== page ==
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Oh, to be a kid again. Those were the days, when Thanksgiving meant family, football and a week’s worth of warm turkey sandwiches, and the weekend that followed was peppered with FSIs and first drafts of Christmas lists (written in the requisite red and green crayon, of course). The nostalgia is understandable, with so much of today’s shopping experience playing out on tablet computers and Smartphones. But in many ways, it’s practically obsolete. While it’s no secret that exciting changes continue to take place in the world of retail, it’s come as a bit of a surprise that it’s a toy store that has many consumers talking, and not just about Lego’s. A few weeks ago, Toys ‘R’ Us had my Vertical Marketing Network coworkers and I buzzing when it made news for becoming the second major retail chain in the U.S. to add mobile scanning capabilities to its 847 stores nationwide (the first was — obviously — Target). Now, in addition to the standard email alerts and newsletters, loyal and tech-savvy shoppers can redeem Toys ‘R’ Us coupons and gift cards via their Smartphones. And that’s just the tip of the iceberg: the plaything palace already boasts applications for Blackberry, iPhone and iPad, and it recently rolled out a new kiosk campaign that allows consumers to create wish lists that can be printed and shared both in-store and online year-round. Toys ‘R’ Us may specialize in all things youthful, but it’s business model is very wise. Shopping — for kids of all ages — has never been so fully engaged.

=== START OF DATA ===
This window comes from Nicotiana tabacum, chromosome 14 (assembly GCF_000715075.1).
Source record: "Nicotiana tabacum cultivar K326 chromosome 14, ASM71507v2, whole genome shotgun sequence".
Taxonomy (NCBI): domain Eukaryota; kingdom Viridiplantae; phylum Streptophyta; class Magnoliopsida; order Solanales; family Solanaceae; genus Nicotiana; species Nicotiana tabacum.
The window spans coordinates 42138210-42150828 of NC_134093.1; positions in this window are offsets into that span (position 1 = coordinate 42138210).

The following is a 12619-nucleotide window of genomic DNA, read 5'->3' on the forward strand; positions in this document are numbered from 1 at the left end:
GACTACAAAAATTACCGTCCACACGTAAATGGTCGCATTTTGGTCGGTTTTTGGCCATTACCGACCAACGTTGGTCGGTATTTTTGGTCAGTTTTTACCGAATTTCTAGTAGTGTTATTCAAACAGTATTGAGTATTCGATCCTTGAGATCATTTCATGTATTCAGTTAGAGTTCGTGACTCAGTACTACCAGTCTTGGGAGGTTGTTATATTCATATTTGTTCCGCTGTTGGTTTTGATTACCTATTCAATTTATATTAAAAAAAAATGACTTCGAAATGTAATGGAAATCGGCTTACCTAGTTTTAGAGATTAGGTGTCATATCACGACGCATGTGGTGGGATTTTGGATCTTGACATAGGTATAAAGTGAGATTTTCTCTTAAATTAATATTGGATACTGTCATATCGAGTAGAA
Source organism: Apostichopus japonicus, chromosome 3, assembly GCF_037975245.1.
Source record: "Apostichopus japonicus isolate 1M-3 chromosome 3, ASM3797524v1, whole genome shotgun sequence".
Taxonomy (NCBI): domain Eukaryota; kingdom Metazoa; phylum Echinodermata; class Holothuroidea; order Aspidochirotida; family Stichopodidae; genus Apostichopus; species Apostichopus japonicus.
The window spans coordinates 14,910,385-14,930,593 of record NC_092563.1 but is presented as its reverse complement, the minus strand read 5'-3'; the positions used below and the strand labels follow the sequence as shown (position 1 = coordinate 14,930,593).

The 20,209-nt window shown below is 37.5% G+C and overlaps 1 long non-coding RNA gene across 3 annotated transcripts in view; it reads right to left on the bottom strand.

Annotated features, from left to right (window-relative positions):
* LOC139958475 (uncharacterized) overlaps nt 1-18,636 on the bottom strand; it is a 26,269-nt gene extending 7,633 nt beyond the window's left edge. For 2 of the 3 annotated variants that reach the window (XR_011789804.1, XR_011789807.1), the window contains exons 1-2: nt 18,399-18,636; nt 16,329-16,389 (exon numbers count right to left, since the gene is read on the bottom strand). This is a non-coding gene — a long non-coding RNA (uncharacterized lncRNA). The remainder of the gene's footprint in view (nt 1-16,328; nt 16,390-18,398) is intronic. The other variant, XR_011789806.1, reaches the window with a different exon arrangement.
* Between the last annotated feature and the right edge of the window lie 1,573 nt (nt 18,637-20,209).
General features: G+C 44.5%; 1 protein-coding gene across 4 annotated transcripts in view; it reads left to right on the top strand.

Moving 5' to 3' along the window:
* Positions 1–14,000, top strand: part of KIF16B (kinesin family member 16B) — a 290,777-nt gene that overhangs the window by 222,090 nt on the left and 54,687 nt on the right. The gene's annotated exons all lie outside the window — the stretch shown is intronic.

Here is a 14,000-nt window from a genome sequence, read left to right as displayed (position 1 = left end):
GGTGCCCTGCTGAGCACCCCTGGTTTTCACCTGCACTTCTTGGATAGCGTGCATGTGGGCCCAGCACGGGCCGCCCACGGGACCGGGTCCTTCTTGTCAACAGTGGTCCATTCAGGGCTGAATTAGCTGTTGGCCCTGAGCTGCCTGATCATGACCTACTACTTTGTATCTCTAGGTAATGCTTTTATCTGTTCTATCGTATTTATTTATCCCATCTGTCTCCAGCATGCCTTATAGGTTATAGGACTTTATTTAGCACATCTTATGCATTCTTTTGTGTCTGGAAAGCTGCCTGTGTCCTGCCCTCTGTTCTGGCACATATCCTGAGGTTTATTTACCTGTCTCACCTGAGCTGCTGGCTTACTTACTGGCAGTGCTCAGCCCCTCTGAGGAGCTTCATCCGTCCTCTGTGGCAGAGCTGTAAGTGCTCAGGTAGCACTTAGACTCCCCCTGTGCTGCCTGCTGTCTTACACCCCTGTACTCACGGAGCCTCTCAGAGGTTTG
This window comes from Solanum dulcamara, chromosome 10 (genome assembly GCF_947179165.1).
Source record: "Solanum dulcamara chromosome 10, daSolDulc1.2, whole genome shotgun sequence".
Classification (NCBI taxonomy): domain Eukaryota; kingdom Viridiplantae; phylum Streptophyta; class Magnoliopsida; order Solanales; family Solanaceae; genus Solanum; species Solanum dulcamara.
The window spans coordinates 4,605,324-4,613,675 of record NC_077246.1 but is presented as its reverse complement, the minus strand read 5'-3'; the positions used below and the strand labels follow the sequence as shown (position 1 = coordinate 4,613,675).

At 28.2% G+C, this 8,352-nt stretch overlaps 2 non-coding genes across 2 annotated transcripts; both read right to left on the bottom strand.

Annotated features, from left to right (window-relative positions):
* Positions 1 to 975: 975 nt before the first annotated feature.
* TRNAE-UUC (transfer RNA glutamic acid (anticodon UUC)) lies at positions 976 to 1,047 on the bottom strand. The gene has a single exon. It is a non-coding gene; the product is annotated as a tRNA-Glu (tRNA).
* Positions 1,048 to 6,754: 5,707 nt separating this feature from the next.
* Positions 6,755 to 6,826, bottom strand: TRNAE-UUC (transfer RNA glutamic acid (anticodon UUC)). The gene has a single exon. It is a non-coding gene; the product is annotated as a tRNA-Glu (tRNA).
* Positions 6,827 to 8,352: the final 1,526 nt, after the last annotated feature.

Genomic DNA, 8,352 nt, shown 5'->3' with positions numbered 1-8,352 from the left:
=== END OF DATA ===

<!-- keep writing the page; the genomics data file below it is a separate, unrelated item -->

Maybe I’m just blogging out loud, but it seems like consumers can, in fact, grow up and remain Toys ‘R’ Us kids. The toy Mecca is no longer simply about bikes and trains and video games; it’s making more news than Harry Potter, and smart marketers should give in to its spell.
Whether online and in person, today’s Black Fridays and Cyber Mondays almost over-shadow the Thanksgiving holiday itself, with stores leaking deals months in advance. Toys ‘R’ Us serves as a model for navigating these crowded waters. During the last week of October, the retail giant tempted its 1 million-plus Facebook fans with an exclusive look at its legendary Great Big Christmas Book. Also through Facebook, the young at heart can sign up to receive special deals via SMS, and they can check out any number of the timely promotions Toys ‘R’ Us runs in partnership with brands such as Fisher-Price and Mattel. Offline, the brand works just as hard as it plays. On Thanksgiving in several U.S. cities, major retail giants such as Sears, Wal-Mart and yes, Toys ‘R’ Us opened their doors to shoppers before the last piece of pie was served. Based on high turnout, this signals a clear message for retailers, at least for Time magazine: “If you’re open, they will come.” And boy, did they. The National Retail Federation reports that 2010 Black Friday turnout and spending was higher than last year, and according to this fun chart, the leaders of the “Santa Pack” aren’t surprising: Target, Wal-Mart, Best Buy and Toys ‘R’ Us received the most “check-ins” on Black Friday. It doesn’t seem to matter that some analysts suspect heavy social-media users to shop more online than in-store; online retail numbers from the weekend were up, too — by 15 percent, approximately. Here we see the benefits of Toys ‘R’ Us’ broad-reaching campaigns. Like that other savvy retail giant, Toys ‘R’ Us has done an enviable job of maturing in the ever-changing market.
Perhaps the company’s theme song — that catchy ditty that equates growing up to no longer being one of the gang — should be rewritten to say, “I don’t want to grow up, but even if I did, I still would be a Toys ‘R’ Us kid.”
Now that’s a song worth singing.